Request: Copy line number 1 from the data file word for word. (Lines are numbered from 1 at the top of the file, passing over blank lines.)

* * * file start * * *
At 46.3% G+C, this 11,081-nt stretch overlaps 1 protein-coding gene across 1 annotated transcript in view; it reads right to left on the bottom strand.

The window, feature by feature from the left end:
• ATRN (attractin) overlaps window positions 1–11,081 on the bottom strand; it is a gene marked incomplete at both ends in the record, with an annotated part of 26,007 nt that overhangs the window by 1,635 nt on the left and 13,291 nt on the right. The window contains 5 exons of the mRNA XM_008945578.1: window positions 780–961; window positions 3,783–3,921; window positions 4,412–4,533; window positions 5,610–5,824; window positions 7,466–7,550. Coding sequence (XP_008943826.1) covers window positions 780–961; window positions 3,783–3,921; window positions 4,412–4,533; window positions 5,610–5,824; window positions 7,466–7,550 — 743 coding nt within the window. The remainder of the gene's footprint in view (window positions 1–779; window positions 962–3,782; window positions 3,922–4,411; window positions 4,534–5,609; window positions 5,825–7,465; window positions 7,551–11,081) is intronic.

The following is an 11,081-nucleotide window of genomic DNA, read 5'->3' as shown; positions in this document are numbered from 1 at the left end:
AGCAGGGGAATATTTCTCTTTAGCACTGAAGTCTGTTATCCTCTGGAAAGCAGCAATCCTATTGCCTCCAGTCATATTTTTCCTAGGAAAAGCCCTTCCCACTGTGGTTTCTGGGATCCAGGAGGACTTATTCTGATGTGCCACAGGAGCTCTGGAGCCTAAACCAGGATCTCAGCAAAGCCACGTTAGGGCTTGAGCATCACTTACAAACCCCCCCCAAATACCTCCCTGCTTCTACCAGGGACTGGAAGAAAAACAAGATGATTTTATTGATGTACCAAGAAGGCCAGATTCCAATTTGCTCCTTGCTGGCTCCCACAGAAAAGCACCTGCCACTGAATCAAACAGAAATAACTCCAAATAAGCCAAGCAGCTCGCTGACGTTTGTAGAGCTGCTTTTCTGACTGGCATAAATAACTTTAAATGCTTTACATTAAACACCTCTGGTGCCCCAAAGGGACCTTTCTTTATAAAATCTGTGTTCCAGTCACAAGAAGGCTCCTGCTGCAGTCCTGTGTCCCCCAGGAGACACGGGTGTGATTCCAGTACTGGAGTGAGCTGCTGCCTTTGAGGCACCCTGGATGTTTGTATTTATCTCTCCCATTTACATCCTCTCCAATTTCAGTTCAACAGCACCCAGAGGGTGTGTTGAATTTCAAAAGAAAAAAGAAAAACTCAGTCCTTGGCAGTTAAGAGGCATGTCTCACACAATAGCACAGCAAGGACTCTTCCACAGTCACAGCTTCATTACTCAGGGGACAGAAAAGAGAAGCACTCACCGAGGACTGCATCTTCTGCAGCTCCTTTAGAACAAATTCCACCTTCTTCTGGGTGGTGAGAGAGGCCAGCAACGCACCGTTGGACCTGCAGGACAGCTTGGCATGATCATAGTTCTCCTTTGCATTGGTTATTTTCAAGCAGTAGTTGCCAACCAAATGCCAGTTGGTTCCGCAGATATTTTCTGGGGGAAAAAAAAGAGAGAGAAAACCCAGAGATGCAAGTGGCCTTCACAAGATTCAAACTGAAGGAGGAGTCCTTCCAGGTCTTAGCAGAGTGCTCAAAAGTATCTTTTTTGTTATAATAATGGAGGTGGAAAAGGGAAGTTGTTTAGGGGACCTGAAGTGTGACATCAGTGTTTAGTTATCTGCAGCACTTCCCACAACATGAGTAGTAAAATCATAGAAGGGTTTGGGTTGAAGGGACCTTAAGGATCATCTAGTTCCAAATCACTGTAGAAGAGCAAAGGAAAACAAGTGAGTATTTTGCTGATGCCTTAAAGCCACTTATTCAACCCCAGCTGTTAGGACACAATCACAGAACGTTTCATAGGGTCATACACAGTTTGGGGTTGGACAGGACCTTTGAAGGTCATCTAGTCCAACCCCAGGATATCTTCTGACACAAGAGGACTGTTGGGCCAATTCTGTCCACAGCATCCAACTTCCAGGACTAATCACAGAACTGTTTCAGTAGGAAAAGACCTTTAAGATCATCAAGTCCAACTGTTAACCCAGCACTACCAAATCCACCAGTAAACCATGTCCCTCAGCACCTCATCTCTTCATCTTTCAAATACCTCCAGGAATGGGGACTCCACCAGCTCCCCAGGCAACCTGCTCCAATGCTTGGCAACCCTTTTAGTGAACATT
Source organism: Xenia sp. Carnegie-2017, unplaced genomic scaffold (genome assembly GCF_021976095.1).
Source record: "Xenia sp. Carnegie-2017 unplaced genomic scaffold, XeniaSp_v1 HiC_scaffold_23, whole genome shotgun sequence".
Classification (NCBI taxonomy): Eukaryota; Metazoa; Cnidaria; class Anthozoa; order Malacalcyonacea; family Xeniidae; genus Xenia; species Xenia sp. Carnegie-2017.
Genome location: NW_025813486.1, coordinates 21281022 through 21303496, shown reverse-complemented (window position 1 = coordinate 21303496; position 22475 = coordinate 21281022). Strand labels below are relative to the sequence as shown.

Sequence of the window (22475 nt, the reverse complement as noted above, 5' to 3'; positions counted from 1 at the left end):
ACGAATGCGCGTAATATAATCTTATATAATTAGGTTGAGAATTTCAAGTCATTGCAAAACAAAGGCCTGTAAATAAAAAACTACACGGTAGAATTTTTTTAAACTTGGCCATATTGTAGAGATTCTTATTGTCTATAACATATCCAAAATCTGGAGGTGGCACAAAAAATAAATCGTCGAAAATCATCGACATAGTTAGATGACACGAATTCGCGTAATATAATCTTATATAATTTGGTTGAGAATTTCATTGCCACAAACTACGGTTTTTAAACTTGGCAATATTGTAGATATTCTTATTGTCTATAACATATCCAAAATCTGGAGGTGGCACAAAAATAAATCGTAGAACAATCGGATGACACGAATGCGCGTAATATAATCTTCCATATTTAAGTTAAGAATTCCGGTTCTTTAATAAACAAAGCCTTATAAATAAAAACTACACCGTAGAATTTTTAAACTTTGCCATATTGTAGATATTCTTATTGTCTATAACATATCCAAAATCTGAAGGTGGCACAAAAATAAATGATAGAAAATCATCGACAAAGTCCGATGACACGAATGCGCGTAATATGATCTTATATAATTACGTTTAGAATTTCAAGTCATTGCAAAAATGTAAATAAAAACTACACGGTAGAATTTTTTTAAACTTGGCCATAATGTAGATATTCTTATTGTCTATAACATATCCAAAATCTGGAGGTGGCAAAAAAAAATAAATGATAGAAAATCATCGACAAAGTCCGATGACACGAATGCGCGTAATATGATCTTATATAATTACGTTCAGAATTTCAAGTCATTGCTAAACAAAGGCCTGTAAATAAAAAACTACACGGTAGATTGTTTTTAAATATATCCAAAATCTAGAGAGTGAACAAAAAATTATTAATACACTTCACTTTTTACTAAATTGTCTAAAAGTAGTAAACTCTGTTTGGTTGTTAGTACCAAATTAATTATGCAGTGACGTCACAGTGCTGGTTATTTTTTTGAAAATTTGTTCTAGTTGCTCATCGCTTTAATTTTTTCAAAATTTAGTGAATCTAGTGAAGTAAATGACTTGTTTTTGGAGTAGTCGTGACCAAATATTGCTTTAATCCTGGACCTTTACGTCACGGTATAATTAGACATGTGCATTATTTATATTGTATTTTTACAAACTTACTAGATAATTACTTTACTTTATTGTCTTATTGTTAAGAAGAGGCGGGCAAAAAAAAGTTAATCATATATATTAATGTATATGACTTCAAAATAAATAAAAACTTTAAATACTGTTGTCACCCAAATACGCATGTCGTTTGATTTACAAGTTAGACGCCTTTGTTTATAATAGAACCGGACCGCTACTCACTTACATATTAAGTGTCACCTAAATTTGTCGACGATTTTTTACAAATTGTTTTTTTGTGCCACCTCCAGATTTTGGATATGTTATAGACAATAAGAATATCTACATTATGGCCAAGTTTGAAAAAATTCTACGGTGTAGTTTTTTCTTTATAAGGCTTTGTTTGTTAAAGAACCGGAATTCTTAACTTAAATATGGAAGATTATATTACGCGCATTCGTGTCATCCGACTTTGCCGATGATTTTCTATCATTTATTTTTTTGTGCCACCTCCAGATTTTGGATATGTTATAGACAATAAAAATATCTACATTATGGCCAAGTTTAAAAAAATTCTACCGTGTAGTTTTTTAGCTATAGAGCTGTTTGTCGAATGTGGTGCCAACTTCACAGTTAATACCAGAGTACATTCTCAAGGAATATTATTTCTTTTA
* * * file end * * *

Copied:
At 46.3% G+C, this 11,081-nt stretch overlaps 1 protein-coding gene across 1 annotated transcript in view; it reads right to left on the bottom strand.